Every parent/caregiver may have observed that children are naturally drawn to a variety of things. This natural inclination is most evident in play. Not only does preference for what to do varies from child to child, but how to play also varies from child to child.
As parents and caregivers, we can learn something from these variations in play – Children have their unique strengths. Many believe that by nurturing these unique strengths, we can help children flourish. It is important, however, not to hothouse children as this could create unnecessary stress.
How to play to your child’s strengths
1. Put yourself in the mindset of valuing your child’s growth over tangible success
Naturally, parents want the best for their child, but if success is at the forefront, this may lead to micromanaging the child and in turn devaluing the child’s sense of autonomy and psychological well-being (Schiffrin et al., 2014).
Instead, value your child’s growth instead of her success. To help children grow, give them the freedom to make their own decisions, even if they lead to mistakes. Previous research has found children raised by parents who support the growth of their autonomy had better cognitive skills and academic performance than those who did not have such support (Bindman, Pomerantz, & Roisman, 2015).
2. Identify your child’s strengths
Each child has a different type of learning style. So, try doing different activities to identify your child’s strengths and inclinations. Monitor your child’s reactions to regular and novel experiences. For example:
- Children can tell a story in many ways. Observe in what ways she expresses herself.
- Verbally - Does she describe a field trip or vacation when asked?
- Written – Does she like writing about her experiences?
- Drawing – Does she like to share her experiences pictorially, through drawings, paintings or sculpture?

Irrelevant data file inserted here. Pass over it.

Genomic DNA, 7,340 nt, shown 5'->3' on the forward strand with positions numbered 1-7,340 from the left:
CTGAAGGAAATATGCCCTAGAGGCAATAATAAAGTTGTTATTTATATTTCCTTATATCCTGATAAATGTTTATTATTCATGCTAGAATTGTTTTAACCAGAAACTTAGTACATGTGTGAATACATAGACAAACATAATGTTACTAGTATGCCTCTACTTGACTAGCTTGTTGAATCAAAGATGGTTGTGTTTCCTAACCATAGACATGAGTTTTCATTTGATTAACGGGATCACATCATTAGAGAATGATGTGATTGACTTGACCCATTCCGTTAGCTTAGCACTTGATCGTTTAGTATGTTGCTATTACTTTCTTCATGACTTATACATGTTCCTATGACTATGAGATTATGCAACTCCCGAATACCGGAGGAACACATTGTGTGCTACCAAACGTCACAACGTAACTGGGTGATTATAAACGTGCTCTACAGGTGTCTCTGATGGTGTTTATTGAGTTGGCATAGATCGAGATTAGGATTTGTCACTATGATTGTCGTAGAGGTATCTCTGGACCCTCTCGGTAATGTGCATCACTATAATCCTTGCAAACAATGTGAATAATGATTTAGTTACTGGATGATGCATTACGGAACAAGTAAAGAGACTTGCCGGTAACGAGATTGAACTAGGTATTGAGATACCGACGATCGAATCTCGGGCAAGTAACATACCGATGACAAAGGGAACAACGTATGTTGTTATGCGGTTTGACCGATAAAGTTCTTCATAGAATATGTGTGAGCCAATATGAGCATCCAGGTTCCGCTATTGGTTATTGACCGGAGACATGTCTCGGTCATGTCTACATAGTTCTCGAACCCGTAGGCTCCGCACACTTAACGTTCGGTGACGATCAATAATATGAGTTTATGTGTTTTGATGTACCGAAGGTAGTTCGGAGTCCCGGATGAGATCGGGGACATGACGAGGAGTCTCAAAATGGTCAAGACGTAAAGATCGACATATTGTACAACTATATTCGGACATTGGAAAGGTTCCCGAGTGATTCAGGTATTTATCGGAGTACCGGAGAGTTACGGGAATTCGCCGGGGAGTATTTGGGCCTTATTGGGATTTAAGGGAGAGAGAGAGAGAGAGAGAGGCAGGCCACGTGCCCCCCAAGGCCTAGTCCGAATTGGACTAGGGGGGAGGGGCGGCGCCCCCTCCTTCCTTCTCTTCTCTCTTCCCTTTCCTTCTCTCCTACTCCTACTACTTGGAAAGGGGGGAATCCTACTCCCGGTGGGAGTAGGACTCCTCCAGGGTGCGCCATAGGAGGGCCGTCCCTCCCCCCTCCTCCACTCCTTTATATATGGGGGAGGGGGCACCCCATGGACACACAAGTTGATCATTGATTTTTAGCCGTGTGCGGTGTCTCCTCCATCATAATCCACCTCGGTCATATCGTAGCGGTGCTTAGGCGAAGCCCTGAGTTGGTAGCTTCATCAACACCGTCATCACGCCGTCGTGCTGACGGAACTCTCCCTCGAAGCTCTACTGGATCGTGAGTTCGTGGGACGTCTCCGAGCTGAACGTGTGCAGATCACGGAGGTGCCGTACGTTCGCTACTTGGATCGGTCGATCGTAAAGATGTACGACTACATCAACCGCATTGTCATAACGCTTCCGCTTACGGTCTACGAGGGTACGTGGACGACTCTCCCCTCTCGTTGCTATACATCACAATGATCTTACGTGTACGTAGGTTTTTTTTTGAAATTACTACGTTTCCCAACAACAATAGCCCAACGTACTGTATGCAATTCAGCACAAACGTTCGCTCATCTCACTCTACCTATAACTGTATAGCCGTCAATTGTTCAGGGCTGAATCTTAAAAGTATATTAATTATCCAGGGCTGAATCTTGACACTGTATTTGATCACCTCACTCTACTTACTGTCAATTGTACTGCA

- When playing at playgrounds, observe what your child enjoys the most.
- Does she enjoy exploring different toys and environments?
- Does she enjoy communicating with other children?
- When playing with an unfamiliar toy, observe how your child reacts.
- Does she ask for help?
- Does she watch how others play?
- Does she explore the object herself?
- When learning a new skill, observe which environment optimizes your child’s learning (i.e., seeing, hearing, touching). For example, if molding playdough for the first time:
- Does she learn best by watching someone demonstrate? (by seeing)
- Does she learn best by listening to instructions? (by hearing)
- Does she learn best by trying it herself? (by touch)
- When your child is in conflict with another child, observe how she approaches conflict resolution
- Does she try to understand the other’s feelings?
- Does she try to express her own feelings? (How does she do so?)
- Does she try to suggest a win-win?
3. Provide opportunities for your child to develop their strengths
- Present options
- Allow your child to take ownership of her activity
- Let your child make mistakes and bounce back from it
- For example, give your child a list of chores and allow her to choose which chore she wants to do.
4. Encourage your child to practise their strengths
Pursuing and engaging in activities can serve to develop and sharpen valuable life skills such as perseverance, determination, discipline, and goal setting. By encouraging children to enjoy activities that promote such skills (such as sports or art), they can enjoy themselves as well as help serve in career and life planning.
5. Introduce child to a role model that uses their strengths
Children learn best when they have role models with the same strengths.
In a small town in the U.S. (Norwich, VT), previous Olympians return home to inspire the youth in various sports. Some of these children end up in the Olympics years later! In fact, Norwich VT has had raised 11 Olympians over the years!
Do some research on potential role models. Even if it is impossible to meet the role models personally, you can use the internet and allow your child to watch videos. If this is not an option, remember that YOU as the parent/caretaker are always the biggest role model for your child.
Dr Setoh Pei Pei
Nanyang Technological University, School of Social Sciences
- Bindman, S. W., Pomerantz, E. M., & Roisman, G. I. (2015). Do children’s executive functions account for associations between early autonomy-supportive parenting and achievement through high school? Journal of Educational Psychology, 107(3), 756-770. doi:10.1037/edu0000017.supp
- Crouse, K. (2018, Feb 8). What parents can learn from a town that produced 11 olympians. The New York Times. Retrieved from https://www.nytimes.com/2018/02/08/well/family/olympics-olympians-norwich-vermont-parents-children-sports.html
- Schiffrin, H. H., Liss, M., Miles-Mclean, H., Geary, K. A., Erchull, M. J., & Tashner, T. (2013). Helping or Hovering? The Effects of Helicopter Parenting on College Students’ Well-Being. Journal of Child and Family Studies,23(3), 548-557. doi:10.1007/s10826-013-9716-3